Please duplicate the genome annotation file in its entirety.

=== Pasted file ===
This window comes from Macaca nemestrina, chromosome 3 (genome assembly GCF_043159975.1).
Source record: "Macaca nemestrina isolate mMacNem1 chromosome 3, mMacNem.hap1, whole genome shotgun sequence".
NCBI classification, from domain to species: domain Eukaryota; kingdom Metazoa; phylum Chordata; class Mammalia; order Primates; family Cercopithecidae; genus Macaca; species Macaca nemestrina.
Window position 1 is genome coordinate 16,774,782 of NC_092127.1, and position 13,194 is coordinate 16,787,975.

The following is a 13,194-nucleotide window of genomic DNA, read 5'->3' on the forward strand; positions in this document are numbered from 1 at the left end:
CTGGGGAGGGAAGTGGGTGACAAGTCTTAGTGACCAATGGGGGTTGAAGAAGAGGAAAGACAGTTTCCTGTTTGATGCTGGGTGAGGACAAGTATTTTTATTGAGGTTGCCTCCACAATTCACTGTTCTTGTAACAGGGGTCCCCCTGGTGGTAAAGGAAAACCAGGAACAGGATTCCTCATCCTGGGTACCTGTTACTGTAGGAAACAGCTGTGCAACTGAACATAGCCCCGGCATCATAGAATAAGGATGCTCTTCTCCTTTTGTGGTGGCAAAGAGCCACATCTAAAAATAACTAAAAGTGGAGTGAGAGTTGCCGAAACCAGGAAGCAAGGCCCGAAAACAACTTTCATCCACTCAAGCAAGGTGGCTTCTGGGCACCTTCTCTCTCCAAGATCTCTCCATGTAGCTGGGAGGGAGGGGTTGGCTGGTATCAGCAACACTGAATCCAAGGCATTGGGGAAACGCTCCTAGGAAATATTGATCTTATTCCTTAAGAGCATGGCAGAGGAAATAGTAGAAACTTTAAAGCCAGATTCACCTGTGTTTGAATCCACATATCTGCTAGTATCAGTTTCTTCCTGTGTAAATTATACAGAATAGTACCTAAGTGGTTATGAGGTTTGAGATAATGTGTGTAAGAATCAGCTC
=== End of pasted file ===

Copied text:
This window comes from Macaca nemestrina, chromosome 3 (genome assembly GCF_043159975.1).
Source record: "Macaca nemestrina isolate mMacNem1 chromosome 3, mMacNem.hap1, whole genome shotgun sequence".
NCBI classification, from domain to species: domain Eukaryota; kingdom Metazoa; phylum Chordata; class Mammalia; order Primates; family Cercopithecidae; genus Macaca; species Macaca nemestrina.
Window position 1 is genome coordinate 16,774,782 of NC_092127.1, and position 13,194 is coordinate 16,787,975.

The following is a 13,194-nucleotide window of genomic DNA, read 5'->3' on the forward strand; positions in this document are numbered from 1 at the left end:
CTGGGGAGGGAAGTGGGTGACAAGTCTTAGTGACCAATGGGGGTTGAAGAAGAGGAAAGACAGTTTCCTGTTTGATGCTGGGTGAGGACAAGTATTTTTATTGAGGTTGCCTCCACAATTCACTGTTCTTGTAACAGGGGTCCCCCTGGTGGTAAAGGAAAACCAGGAACAGGATTCCTCATCCTGGGTACCTGTTACTGTAGGAAACAGCTGTGCAACTGAACATAGCCCCGGCATCATAGAATAAGGATGCTCTTCTCCTTTTGTGGTGGCAAAGAGCCACATCTAAAAATAACTAAAAGTGGAGTGAGAGTTGCCGAAACCAGGAAGCAAGGCCCGAAAACAACTTTCATCCACTCAAGCAAGGTGGCTTCTGGGCACCTTCTCTCTCCAAGATCTCTCCATGTAGCTGGGAGGGAGGGGTTGGCTGGTATCAGCAACACTGAATCCAAGGCATTGGGGAAACGCTCCTAGGAAATATTGATCTTATTCCTTAAGAGCATGGCAGAGGAAATAGTAGAAACTTTAAAGCCAGATTCACCTGTGTTTGAATCCACATATCTGCTAGTATCAGTTTCTTCCTGTGTAAATTATACAGAATAGTACCTAAGTGGTTATGAGGTTTGAGATAATGTGTGTAAGAATCAGCTC